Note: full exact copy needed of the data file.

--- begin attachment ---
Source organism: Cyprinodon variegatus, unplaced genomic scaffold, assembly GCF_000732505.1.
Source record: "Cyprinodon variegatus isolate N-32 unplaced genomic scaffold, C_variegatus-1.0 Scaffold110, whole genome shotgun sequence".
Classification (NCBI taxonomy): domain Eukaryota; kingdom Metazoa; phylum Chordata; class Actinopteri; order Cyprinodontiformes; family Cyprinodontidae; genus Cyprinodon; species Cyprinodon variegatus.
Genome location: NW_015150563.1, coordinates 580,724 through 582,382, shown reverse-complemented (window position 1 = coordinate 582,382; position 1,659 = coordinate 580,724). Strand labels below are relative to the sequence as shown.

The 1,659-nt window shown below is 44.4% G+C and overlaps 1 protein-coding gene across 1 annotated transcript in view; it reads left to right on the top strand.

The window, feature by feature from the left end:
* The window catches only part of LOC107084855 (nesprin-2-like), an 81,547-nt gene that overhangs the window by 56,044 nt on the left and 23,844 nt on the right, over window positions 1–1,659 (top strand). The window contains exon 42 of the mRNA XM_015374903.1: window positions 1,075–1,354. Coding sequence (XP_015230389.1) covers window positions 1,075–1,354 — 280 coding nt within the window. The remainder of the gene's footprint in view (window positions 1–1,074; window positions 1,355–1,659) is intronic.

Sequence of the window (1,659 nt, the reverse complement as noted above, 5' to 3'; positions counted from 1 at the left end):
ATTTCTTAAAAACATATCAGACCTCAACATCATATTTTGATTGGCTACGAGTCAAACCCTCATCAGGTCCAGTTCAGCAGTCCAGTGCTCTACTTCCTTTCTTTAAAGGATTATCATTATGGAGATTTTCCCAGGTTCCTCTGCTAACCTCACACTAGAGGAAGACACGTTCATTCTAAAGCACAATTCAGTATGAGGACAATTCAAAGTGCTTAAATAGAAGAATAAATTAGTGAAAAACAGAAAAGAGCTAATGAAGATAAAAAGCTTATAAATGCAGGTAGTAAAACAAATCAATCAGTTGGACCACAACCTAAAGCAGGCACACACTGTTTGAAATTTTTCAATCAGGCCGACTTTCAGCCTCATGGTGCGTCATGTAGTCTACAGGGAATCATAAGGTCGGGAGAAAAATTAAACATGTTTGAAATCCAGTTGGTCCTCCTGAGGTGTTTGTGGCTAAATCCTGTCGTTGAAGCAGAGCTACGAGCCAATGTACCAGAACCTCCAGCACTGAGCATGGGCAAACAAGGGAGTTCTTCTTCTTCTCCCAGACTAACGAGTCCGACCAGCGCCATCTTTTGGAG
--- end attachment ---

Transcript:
Source organism: Cyprinodon variegatus, unplaced genomic scaffold, assembly GCF_000732505.1.
Source record: "Cyprinodon variegatus isolate N-32 unplaced genomic scaffold, C_variegatus-1.0 Scaffold110, whole genome shotgun sequence".
Classification (NCBI taxonomy): domain Eukaryota; kingdom Metazoa; phylum Chordata; class Actinopteri; order Cyprinodontiformes; family Cyprinodontidae; genus Cyprinodon; species Cyprinodon variegatus.
Genome location: NW_015150563.1, coordinates 580,724 through 582,382, shown reverse-complemented (window position 1 = coordinate 582,382; position 1,659 = coordinate 580,724). Strand labels below are relative to the sequence as shown.

The 1,659-nt window shown below is 44.4% G+C and overlaps 1 protein-coding gene across 1 annotated transcript in view; it reads left to right on the top strand.

The window, feature by feature from the left end:
* The window catches only part of LOC107084855 (nesprin-2-like), an 81,547-nt gene that overhangs the window by 56,044 nt on the left and 23,844 nt on the right, over window positions 1–1,659 (top strand). The window contains exon 42 of the mRNA XM_015374903.1: window positions 1,075–1,354. Coding sequence (XP_015230389.1) covers window positions 1,075–1,354 — 280 coding nt within the window. The remainder of the gene's footprint in view (window positions 1–1,074; window positions 1,355–1,659) is intronic.

Sequence of the window (1,659 nt, the reverse complement as noted above, 5' to 3'; positions counted from 1 at the left end):
ATTTCTTAAAAACATATCAGACCTCAACATCATATTTTGATTGGCTACGAGTCAAACCCTCATCAGGTCCAGTTCAGCAGTCCAGTGCTCTACTTCCTTTCTTTAAAGGATTATCATTATGGAGATTTTCCCAGGTTCCTCTGCTAACCTCACACTAGAGGAAGACACGTTCATTCTAAAGCACAATTCAGTATGAGGACAATTCAAAGTGCTTAAATAGAAGAATAAATTAGTGAAAAACAGAAAAGAGCTAATGAAGATAAAAAGCTTATAAATGCAGGTAGTAAAACAAATCAATCAGTTGGACCACAACCTAAAGCAGGCACACACTGTTTGAAATTTTTCAATCAGGCCGACTTTCAGCCTCATGGTGCGTCATGTAGTCTACAGGGAATCATAAGGTCGGGAGAAAAATTAAACATGTTTGAAATCCAGTTGGTCCTCCTGAGGTGTTTGTGGCTAAATCCTGTCGTTGAAGCAGAGCTACGAGCCAATGTACCAGAACCTCCAGCACTGAGCATGGGCAAACAAGGGAGTTCTTCTTCTTCTCCCAGACTAACGAGTCCGACCAGCGCCATCTTTTGGAG